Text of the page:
March 19, 2009: I guess we started this article just in time. The Cuba news stories are coming fast as you can see by the dates of the entries above. How about this news… Costa Rica and El Salvador both announced that they will normalize relations with Cuba. Comments in the article like “It appeared to be coincidental that the decision was made public on the same day that Salvadoran President-elect Mauricio Funes reiterated his campaign pledge to re-establish relations with Havana.” AND “Funes made the comments hours before he was to meet with U.S. Assistant Secretary of State Thomas Shannon.” has to make most people really start to wonder if all these announcements are in some way a coordinated effort or at least perhaps all parties are motivated by the upcoming Fifth Summit of the Americas that will see President Obama in attendance. Did I mention that Costa Rica and El Salvador are member states and will be attending? Hmmm.
March 26, 2009: Republican Congressman Jerry Moran from Kansas introduced Bill (HR 1737), Agricultural Export Facilitation Act of 2009. It is designed to facilitate the sale of United States agricultural products to Cuba, as authorized by the Trade Sanctions Reform and Export Enhancement Act of 2000.
March 30, 2009: U.S. Senators Byron Dorgan (D-ND), Michael Enzi (R-WY), Myron Brilliant from the U.S. Chamber of Commerce, President of the American Farm Bureau Federation Bob Stallman and Human Rights Watch Executive Director Jose Miguel Vivanco will hold a press conference Tuesday, March 31, at 12:00 p.m. in room SVC-203 of the United States Capitol Visitors Center in support of S428, the Freedom to Travel to Cuba Act.
The Havana Note writes two articles that summarize the fact that the hardliner Cuban American Senators and Representatives no longer have much power to stop the loosening of the Embargo.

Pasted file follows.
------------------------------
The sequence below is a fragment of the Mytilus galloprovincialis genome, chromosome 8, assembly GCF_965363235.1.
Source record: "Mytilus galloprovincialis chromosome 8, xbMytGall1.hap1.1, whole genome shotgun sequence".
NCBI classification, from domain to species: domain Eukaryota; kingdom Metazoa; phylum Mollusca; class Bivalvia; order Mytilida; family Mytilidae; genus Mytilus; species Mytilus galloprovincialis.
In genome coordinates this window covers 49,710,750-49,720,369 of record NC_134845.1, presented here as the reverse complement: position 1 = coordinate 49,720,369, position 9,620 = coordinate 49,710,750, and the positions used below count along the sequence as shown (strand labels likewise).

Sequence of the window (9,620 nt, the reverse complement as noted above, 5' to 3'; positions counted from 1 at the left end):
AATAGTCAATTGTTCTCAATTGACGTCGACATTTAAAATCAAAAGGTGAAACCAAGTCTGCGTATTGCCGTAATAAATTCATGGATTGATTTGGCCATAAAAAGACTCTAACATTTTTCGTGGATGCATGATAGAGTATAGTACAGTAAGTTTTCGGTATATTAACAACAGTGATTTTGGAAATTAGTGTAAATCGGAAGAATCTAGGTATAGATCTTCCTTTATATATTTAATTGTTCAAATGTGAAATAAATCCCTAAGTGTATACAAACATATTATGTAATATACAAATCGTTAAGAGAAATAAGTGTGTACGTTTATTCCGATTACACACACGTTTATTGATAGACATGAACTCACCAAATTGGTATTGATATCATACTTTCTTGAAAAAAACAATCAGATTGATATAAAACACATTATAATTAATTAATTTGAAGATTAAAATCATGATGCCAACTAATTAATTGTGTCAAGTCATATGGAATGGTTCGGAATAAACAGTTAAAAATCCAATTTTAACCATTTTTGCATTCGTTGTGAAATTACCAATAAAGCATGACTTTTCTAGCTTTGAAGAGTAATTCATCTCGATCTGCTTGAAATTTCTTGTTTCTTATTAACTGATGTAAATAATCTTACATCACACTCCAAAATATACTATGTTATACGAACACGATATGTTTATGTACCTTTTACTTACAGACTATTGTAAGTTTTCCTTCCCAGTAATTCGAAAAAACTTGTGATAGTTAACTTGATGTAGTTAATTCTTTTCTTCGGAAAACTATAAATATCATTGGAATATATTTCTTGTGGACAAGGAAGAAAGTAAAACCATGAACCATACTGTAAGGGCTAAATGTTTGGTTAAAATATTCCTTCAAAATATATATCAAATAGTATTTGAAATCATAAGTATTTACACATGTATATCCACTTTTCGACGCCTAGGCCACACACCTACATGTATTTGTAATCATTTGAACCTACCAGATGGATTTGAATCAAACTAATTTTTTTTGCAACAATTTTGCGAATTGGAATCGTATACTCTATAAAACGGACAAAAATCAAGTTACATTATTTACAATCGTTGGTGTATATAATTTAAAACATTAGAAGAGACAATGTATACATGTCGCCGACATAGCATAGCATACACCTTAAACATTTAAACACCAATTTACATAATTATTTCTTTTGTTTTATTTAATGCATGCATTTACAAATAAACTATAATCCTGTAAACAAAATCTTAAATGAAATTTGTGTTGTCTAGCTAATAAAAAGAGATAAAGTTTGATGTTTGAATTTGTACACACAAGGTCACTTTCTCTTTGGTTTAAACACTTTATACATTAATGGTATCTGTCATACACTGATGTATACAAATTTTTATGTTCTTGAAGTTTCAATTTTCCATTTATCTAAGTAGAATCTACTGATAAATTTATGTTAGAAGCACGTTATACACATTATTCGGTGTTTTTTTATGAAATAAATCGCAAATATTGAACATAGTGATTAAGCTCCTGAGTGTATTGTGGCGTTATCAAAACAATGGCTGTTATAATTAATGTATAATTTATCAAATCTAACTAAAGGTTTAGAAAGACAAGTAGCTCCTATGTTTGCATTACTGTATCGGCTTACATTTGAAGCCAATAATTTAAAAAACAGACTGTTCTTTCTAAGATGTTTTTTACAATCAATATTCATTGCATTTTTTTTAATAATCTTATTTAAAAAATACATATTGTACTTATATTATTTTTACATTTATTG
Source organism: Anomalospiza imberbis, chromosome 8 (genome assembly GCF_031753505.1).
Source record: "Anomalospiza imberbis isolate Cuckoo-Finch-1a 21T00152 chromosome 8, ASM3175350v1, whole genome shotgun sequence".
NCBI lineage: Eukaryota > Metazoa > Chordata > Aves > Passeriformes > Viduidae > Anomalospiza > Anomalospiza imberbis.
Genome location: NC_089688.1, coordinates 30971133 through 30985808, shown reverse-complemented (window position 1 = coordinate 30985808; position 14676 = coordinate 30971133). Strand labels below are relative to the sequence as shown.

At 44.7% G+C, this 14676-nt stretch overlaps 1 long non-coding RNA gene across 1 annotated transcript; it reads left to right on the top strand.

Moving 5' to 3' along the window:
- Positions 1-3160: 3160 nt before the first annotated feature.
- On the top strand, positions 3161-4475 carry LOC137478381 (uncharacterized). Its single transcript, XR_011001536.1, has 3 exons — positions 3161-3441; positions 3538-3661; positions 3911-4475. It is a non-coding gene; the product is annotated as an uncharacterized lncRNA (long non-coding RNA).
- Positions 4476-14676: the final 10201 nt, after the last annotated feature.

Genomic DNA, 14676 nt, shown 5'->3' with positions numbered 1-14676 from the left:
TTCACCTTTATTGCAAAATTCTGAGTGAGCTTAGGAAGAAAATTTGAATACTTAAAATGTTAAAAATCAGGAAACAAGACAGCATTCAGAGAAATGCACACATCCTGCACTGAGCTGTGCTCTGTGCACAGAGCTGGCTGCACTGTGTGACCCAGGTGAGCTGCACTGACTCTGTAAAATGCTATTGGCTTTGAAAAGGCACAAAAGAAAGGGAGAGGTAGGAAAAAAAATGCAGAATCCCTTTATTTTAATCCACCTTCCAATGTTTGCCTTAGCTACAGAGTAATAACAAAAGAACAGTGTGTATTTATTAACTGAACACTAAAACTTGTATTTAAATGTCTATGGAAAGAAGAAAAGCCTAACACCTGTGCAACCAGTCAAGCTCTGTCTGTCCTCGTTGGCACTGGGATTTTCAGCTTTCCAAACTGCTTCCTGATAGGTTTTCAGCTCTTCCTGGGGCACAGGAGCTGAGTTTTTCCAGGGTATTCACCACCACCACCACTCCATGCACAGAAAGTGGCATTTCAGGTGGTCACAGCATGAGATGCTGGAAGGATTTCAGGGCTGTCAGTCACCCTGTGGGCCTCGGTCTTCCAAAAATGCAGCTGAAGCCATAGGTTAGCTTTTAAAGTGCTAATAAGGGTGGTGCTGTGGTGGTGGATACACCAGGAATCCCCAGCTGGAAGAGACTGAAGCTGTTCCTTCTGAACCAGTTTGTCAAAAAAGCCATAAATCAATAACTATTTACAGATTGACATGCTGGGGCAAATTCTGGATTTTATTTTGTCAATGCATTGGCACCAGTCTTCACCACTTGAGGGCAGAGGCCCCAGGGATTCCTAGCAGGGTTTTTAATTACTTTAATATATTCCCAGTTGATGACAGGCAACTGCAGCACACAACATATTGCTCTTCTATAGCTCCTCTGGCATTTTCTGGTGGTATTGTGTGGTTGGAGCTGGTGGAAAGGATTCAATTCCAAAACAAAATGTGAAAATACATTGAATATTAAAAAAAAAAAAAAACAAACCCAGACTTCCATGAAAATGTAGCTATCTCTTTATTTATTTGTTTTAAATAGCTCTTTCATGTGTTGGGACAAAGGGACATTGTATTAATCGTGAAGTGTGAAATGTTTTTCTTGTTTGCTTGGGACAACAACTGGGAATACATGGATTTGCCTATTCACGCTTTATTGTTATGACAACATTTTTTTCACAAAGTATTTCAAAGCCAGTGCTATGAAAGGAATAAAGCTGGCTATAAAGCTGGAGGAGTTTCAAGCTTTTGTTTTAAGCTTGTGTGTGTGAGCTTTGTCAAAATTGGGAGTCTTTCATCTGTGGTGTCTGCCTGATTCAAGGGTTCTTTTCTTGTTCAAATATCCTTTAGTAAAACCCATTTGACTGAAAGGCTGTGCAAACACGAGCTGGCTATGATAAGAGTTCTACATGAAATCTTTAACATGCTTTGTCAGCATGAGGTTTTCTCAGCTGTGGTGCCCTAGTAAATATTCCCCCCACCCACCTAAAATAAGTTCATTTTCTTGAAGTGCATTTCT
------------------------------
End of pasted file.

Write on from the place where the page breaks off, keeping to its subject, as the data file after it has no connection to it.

The President of Trinidad has invited President Castro to visit Trinidad “whenever he wants”. The timing of this meeting and the release of this information is obviously designed to coincide with the upcoming Summit of the Americas in Trinidad in a couple weeks.
March 31, 2009: President of the Organization of American States, Jose Miguel Insulza said the OAS should take steps to readmit Cuba forty seven years after it was banned in 1962. Cuba is the only Latin American or Caribbean nation excluded from proceedings at the 35 member-nation OAS, and the U.S. is the only country in the Americas that doesn’t have full diplomatic relations with the country. El Salvador and Costa Rica reestablished ties this month with Cuba, the only country in the region that isn’t a democracy. Insulza said Cuba’s readmission into the OAS should come after serious study and dialogue.
U.S. Representatives Bill Delahunt (D-MA) and Jeff Flake (R-AZ), the co-chairs of the bipartisan House Cuba Working Group, will be joined by Cuban-American leaders and other Representatives in a press conference at 11:00 AM on Thursday April 2 in Room 2255 of the Rayburn House Office Building. The participants will discuss HR 874, the Freedom to Travel to Cuba Act, which now has over 120 co-sponsors, and will urge its passage by the Congress. The legislation would end the current ban on travel by Americans to Cuba. At present the US government allows Americans to travel almost anywhere in the world - except Cuba.
April 3, 2009: The Obama Administration has announced that it will lift the remittance and travel restrictions on Cuban Americans who wish to send money and travel to Cuba. The date has not been set but we think he will sign an Executive Order before the April 17 Summit of the Americas.
April 10, 2009: The Cuban American National Foundation, a long time hard line exile group influencing the direction US Cuba policy, released the report A New Course for U.S.-Cuba policy: ADVANCING PEOPLE-DRIVEN CHANGE that calls for a new direction in US Cuba policy. It appears that US Cuba policy hardliners like Senator Menendez and the likes of the Diaz-Balart brothers have to realize that the days of the Embargo are numbered if their own CANF no longer even supports the US Embargo.
April 13, 2009: As expected, an announcement before the Summit was made today and in a big way. Obama will lift all restrictions on Cuban American travel and remittances to Cuba. They can go as often as they like, stay for as long as they like and go see pretty much any family member. The move goes beyond travel and remittance restrictions to include a loosening of cellphone, satellite radio and satellite television restrictions too.
April 17, 2009: Secretary Clinton says she expects Cuba to reciprocate for Obama’s move and Raul says he is ready to talk about “everything” with the US.
April 21, 2009: Fidel Castro does not like what Raul Castro said regarding his willingness to talk about “everything” with the US so Fidel writes a Reflection saying that Raul Castro was misunderstood. If Raul thought that he was misunderstood, why can’t Raul Castro make a statement that he thought he was misunderstood?